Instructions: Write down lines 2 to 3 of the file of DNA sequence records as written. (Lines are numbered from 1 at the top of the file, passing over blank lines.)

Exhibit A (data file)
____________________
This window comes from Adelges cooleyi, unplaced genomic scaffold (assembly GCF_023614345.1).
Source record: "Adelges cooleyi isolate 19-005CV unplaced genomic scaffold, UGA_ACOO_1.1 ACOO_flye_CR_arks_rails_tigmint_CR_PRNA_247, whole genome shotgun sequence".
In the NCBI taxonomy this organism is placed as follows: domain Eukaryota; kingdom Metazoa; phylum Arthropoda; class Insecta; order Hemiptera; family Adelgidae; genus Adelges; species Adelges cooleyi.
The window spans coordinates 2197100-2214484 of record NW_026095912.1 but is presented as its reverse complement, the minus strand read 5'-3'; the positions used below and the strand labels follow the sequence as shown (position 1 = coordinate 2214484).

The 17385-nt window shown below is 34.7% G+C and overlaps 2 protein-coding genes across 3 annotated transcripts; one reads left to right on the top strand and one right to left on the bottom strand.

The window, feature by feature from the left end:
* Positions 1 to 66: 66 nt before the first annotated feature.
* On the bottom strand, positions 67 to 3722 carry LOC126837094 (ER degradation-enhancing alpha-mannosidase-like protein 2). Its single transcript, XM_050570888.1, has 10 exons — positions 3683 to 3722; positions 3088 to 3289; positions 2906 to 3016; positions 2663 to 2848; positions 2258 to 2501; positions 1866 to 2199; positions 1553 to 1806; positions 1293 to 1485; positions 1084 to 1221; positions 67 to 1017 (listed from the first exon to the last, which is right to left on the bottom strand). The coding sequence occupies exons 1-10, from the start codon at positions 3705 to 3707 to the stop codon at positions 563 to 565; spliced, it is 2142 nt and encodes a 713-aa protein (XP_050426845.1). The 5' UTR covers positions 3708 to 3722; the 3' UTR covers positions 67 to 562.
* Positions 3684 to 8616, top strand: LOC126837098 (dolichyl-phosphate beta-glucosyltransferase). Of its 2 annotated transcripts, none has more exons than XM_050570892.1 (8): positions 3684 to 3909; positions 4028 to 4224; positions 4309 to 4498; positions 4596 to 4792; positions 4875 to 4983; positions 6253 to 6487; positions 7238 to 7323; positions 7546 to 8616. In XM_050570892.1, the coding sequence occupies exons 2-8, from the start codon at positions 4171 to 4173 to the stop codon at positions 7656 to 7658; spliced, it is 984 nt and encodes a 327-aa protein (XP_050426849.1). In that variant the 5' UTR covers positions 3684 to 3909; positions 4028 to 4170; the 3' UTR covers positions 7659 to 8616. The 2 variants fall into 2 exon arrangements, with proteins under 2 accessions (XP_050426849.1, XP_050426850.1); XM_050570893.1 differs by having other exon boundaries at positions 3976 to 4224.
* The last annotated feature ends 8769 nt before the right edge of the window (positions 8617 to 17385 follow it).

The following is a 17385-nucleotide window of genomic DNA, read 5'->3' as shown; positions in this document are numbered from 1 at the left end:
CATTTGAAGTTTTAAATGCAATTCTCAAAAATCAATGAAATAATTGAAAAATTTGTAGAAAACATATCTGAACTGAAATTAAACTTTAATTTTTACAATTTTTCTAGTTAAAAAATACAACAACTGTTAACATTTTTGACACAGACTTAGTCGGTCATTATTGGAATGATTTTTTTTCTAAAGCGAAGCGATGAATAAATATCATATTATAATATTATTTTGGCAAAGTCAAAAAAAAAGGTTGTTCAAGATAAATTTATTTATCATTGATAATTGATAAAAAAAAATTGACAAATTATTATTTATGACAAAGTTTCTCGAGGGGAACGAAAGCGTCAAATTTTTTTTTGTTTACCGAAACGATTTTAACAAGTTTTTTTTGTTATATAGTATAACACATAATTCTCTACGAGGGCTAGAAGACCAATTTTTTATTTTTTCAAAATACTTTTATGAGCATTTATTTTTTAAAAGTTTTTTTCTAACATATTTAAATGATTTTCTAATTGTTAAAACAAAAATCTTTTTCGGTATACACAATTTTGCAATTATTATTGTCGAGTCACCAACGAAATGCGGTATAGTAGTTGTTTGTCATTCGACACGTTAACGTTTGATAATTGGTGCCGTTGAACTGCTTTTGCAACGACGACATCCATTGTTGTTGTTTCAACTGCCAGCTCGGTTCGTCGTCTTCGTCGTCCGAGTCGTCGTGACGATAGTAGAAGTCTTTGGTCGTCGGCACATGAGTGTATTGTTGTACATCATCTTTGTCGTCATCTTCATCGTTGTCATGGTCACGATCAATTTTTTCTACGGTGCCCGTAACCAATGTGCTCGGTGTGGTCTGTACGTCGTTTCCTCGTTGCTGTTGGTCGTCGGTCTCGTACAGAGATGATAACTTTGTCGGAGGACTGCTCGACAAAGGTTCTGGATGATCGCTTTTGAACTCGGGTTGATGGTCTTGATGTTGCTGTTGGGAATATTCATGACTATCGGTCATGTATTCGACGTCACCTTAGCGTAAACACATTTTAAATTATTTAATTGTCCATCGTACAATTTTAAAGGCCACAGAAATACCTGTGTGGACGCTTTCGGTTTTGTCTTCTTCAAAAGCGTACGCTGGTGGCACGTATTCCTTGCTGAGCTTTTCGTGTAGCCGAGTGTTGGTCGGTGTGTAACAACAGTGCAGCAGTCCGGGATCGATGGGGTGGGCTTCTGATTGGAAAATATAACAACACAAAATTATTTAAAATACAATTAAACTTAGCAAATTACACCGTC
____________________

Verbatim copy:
Source record: "Adelges cooleyi isolate 19-005CV unplaced genomic scaffold, UGA_ACOO_1.1 ACOO_flye_CR_arks_rails_tigmint_CR_PRNA_247, whole genome shotgun sequence".
In the NCBI taxonomy this organism is placed as follows: domain Eukaryota; kingdom Metazoa; phylum Arthropoda; class Insecta; order Hemiptera; family Adelgidae; genus Adelges; species Adelges cooleyi.